Nonetheless, the lenses included with the Mi are more than capable of capturing a great variety of images under various conditions. The main 108MP camera produces crisp and balanced photographs, although this detail and clarity is slightly lost as you step back to default wide-angle shooting, with images feeling marginally underexposed and lacking in the same level of clarity.

Software-based image processing enhancements serve well to finetune the shooting experience, too, although these can be inconsistent at times. The Mi 11’s Night mode, for example, works really well to fill the frame with lots of light, but doesn’t effectively bring out colours. The Xiaomi also benefits from a comprehensive Pro mode alongside a plethora of other modes, including Supermoon shooting and long exposure mode, along with Instagram-style filters.

Impressively, you can capture film in 4K at 30fps, or 1080p at up to 240fps and 720p at up to 960fps. The quality is great, and it’s free of any input lag too. You can also enable Dual Video, which captures footage from both the front-facing and rear lenses in a split-screen format. ‘Movie effects’ fall in the gimmicky camp, but let users enhance footage in many playful ways, including time-freeze or night time-lapse effects.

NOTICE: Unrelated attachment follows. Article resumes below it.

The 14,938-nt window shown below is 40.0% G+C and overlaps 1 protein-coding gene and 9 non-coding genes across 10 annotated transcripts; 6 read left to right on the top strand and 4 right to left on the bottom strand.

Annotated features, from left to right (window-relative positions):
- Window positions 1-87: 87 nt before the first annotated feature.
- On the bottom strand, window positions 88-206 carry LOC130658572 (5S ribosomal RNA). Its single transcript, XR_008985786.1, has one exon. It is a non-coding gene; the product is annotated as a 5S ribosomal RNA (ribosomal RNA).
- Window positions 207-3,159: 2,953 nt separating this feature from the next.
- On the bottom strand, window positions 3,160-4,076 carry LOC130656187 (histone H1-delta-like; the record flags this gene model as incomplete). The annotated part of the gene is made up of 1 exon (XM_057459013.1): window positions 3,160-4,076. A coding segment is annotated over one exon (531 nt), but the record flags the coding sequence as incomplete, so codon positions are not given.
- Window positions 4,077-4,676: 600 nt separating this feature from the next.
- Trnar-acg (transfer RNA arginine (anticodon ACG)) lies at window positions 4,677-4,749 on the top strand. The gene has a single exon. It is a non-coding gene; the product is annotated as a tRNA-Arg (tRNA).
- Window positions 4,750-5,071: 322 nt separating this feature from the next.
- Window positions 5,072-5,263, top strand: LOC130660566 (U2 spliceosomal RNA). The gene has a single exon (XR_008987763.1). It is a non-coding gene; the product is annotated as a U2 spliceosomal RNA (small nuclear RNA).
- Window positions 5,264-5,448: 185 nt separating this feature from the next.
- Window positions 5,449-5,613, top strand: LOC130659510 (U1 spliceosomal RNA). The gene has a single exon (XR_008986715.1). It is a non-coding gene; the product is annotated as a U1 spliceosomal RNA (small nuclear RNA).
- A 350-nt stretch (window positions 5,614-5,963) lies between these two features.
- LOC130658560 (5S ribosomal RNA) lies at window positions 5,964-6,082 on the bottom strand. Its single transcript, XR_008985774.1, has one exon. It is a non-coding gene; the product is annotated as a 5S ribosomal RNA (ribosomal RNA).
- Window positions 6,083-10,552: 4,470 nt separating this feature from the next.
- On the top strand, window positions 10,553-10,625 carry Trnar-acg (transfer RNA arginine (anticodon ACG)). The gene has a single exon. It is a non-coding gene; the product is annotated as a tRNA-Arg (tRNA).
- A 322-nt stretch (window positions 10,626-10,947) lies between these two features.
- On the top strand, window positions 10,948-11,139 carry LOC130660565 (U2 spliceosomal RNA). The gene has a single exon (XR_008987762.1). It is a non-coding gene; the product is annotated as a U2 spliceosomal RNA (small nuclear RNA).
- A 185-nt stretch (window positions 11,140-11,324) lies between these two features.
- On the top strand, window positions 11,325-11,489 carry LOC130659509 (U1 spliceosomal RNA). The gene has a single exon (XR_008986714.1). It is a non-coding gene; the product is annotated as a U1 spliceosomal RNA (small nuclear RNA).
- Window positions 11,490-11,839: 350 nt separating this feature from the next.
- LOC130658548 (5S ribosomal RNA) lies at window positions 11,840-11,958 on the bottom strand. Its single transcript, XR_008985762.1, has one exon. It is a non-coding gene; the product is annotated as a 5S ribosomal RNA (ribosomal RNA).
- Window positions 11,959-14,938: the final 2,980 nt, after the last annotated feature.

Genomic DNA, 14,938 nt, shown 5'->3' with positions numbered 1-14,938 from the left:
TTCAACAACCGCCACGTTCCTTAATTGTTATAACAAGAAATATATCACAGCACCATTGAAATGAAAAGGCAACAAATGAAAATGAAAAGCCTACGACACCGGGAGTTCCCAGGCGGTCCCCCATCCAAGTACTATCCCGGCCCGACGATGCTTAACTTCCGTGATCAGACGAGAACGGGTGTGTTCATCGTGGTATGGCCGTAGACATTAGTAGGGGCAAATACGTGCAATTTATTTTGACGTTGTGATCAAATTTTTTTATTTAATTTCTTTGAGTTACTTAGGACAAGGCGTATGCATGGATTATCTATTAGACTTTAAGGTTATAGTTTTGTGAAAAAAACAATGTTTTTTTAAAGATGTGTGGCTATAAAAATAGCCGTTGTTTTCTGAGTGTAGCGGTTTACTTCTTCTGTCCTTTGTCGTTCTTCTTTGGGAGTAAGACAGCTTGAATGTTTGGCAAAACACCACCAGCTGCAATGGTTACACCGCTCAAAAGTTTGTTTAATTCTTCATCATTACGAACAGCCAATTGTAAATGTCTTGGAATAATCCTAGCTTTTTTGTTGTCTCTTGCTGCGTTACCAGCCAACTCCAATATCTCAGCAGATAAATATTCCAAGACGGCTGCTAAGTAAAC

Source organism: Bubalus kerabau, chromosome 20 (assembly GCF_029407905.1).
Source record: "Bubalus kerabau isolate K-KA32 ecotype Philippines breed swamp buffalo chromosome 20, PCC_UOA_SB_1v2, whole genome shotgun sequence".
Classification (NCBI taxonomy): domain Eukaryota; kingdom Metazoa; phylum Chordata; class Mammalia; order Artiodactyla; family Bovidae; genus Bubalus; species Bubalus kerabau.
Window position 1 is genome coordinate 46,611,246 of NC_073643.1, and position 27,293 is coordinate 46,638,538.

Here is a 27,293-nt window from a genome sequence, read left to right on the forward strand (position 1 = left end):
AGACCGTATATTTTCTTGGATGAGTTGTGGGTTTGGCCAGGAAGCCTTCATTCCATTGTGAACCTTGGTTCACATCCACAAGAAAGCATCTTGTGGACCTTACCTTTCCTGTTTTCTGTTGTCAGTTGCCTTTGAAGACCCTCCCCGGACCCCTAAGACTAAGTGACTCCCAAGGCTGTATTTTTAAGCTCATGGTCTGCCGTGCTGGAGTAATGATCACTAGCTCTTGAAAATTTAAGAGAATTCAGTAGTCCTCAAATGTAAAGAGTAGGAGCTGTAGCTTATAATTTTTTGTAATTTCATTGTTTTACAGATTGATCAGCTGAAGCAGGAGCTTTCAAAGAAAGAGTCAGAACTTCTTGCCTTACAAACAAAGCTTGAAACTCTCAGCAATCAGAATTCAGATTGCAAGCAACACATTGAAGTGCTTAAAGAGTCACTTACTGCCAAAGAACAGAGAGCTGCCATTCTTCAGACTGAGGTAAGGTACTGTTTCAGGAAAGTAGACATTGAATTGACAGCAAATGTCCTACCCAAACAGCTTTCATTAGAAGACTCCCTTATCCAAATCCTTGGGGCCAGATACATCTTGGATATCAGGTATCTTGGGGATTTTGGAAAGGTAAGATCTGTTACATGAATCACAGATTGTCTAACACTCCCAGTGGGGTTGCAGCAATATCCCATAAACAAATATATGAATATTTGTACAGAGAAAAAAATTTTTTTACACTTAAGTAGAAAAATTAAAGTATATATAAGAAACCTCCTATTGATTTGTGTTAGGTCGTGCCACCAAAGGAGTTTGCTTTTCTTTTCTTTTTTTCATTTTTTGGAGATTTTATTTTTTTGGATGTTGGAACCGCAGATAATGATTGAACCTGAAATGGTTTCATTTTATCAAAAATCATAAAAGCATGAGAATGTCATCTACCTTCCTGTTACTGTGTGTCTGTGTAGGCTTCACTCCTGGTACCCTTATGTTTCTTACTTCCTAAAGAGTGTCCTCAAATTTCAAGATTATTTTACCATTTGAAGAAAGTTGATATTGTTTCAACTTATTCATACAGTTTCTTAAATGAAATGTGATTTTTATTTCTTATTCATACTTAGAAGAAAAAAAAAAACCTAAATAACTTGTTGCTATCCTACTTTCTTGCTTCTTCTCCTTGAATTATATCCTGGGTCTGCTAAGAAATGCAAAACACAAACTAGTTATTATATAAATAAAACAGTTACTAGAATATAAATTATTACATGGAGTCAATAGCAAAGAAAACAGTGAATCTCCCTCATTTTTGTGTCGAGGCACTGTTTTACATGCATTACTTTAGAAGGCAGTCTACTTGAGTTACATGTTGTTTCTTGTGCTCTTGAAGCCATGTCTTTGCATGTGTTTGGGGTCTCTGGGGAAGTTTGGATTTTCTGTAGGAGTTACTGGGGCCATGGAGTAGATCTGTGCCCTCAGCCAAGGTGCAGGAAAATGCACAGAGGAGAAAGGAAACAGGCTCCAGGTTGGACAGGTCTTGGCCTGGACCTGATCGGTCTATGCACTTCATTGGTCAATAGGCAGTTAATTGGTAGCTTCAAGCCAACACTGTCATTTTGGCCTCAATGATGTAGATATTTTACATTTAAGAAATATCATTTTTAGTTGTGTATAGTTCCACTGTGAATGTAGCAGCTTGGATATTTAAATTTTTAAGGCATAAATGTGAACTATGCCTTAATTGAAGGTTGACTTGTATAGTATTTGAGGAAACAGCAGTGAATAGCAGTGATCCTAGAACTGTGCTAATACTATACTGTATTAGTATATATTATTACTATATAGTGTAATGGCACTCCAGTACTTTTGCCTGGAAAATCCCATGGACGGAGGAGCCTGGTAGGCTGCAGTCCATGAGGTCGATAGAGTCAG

Xiaomi Mi 11 review: Software and features

With MIUI Global 12.0.3, based on Android 11, the Xiaomi is packaged with a comprehensive set of features, from user interface (UI) enhancements to software-based protections, and a fully-fledged enterprise mode.

In-built security tools include a deep clean, as well as a security scanner, and Dual Apps, which allows you to clone software for parallel use. There’s also a centralised security hub for permissions and privacy settings. Fingerprint scanning is temperamental, unfortunately, but you can bypass this with the Mi 11’s smooth facial recognition system. The dedicated Enterprise Mode also allows IT administrators to manage a fleet of Xiaomi smartphones remotely.

The Xiaomi Mi 11 fingerprint scanner

(Image credit: Expert Reviews)